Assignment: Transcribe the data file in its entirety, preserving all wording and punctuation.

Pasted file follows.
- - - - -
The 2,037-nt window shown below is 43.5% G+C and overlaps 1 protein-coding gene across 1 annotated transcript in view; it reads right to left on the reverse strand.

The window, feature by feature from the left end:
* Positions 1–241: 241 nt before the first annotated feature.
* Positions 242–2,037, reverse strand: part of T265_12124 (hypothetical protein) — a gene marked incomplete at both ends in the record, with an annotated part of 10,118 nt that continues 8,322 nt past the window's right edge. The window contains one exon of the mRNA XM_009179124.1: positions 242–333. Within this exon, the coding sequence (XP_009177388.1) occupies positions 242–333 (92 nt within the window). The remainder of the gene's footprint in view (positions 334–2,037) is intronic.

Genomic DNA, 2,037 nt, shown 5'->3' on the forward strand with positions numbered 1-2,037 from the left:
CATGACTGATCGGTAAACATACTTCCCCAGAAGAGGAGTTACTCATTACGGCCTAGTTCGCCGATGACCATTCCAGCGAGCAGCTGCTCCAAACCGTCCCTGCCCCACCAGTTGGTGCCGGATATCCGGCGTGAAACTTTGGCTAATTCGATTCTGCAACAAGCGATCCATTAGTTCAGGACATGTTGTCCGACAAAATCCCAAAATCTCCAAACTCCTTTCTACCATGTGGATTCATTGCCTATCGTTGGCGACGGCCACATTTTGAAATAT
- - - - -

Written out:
The 2,037-nt window shown below is 43.5% G+C and overlaps 1 protein-coding gene across 1 annotated transcript in view; it reads right to left on the reverse strand.

The window, feature by feature from the left end:
* Positions 1–241: 241 nt before the first annotated feature.
* Positions 242–2,037, reverse strand: part of T265_12124 (hypothetical protein) — a gene marked incomplete at both ends in the record, with an annotated part of 10,118 nt that continues 8,322 nt past the window's right edge. The window contains one exon of the mRNA XM_009179124.1: positions 242–333. Within this exon, the coding sequence (XP_009177388.1) occupies positions 242–333 (92 nt within the window). The remainder of the gene's footprint in view (positions 334–2,037) is intronic.

Genomic DNA, 2,037 nt, shown 5'->3' on the forward strand with positions numbered 1-2,037 from the left:
CATGACTGATCGGTAAACATACTTCCCCAGAAGAGGAGTTACTCATTACGGCCTAGTTCGCCGATGACCATTCCAGCGAGCAGCTGCTCCAAACCGTCCCTGCCCCACCAGTTGGTGCCGGATATCCGGCGTGAAACTTTGGCTAATTCGATTCTGCAACAAGCGATCCATTAGTTCAGGACATGTTGTCCGACAAAATCCCAAAATCTCCAAACTCCTTTCTACCATGTGGATTCATTGCCTATCGTTGGCGACGGCCACATTTTGAAATAT